Scotland's Calum MacLeod pleased with 'special day' after 175
Calum MacLeod was delighted to amass a hugely impressive 175 runs during Scotland's win over Canada at the World Cup qualifiers.
A record Scottish tally is also the second highest score by an Associate player in an one-day international.
And the knock, from 141 balls, puts him joint 19th on the all-time list.
"It's a pretty special day; not one I'm likely to forget," said MacLeod. "But more importantly, it contributed to a strong win for the team."
The 170-run victory ensured a place in the Super Sixes phase of the tournament, with two teams going on to next year's finals.
"The Super Sixes is where it starts and if we can keep playing the same aggressive brand of cricket, hopefully our hard work will pay off," MacLeod told BBC Scotland.
United Arab Emirates and Hong Kong join Scotland in progressing from Group B, while the Scots will be up against the top three from Group A: Papua New Guinea, Namibia and Kenya.
“The confidence is there for me to go out and execute what I'm practicing”
PNG take four points forward, while Scotland, UAE, Hong Kong and Namibia all carry two points and Kenya will start from scratch, ahead of the next stage of action which starts on Sunday.
MacLeod scored 113 and 46, respectively in the pool wins over UAE and Nepal and he is heartened by pre-tournament victories against two of their next opponents.
"We played warm-up games against PNG and Namibia and if we can put the same kind of performances in again then we should be happy," MacLeod explained, having reached 71 against the Africans.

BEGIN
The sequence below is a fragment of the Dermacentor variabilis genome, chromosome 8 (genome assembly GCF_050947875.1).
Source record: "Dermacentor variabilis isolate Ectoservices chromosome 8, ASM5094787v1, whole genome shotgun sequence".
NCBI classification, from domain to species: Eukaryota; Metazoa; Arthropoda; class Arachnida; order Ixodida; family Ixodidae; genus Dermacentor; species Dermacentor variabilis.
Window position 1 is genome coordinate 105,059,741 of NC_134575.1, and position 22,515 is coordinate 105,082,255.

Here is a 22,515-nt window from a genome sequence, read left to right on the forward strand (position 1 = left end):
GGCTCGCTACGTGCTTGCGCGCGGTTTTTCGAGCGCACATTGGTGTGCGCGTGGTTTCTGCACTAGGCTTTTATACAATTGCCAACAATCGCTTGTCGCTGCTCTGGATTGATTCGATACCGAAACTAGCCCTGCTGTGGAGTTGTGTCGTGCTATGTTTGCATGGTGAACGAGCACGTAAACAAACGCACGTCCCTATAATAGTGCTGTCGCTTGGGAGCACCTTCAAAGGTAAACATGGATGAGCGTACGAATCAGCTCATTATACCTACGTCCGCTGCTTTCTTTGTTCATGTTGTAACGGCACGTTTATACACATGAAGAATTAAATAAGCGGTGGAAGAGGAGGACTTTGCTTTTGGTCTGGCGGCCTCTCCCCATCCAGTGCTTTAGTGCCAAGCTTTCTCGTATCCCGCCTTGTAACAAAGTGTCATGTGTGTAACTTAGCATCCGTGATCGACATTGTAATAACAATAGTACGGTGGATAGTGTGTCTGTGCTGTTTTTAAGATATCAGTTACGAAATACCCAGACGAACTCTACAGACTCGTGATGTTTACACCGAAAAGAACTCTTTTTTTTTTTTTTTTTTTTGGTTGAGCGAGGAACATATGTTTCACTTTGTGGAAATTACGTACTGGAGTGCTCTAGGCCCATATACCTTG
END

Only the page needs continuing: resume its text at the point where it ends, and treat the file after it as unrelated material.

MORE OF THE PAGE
MacLeod was third top scorer at November's World Twenty20 Qualifier, with team-mate Matt Machan leading the way. However, the tournament ended in failure for Scotland as they finished outside the six qualifying places.
Head coach Peter Steindl was removed from his post, with Craig Wright and Paul Collingwood taking temporary charge for this event in New Zealand.
"They haven't really changed a lot," said MacLeod when asked about the new duo's approach.
"They asked us as a group of players what we expected of ourselves. It was an honest, open discussion and we demanded more of each other.
"Our performances over the last 18 months haven't been good enough. It was vital to start setting higher standards."
Former Warwickshire batsman MacLeod, who turned out briefly as a 12th man for England in 2009, had lost his way prior to the Twenty20 event in the UAE and was overlooked for the summer visit from Pakistan.
"It was probably one of the best things that happened to me," he reflected. "I had a couple of games on the sidelines and had the chance to really assess where my game was.
"I went right back to the basics, looked at some good footage and saw a couple of little things I was doing differently and set about working hard to correct things.
"And so far, luckily, the confidence is there for me to go out and execute what I'm practicing."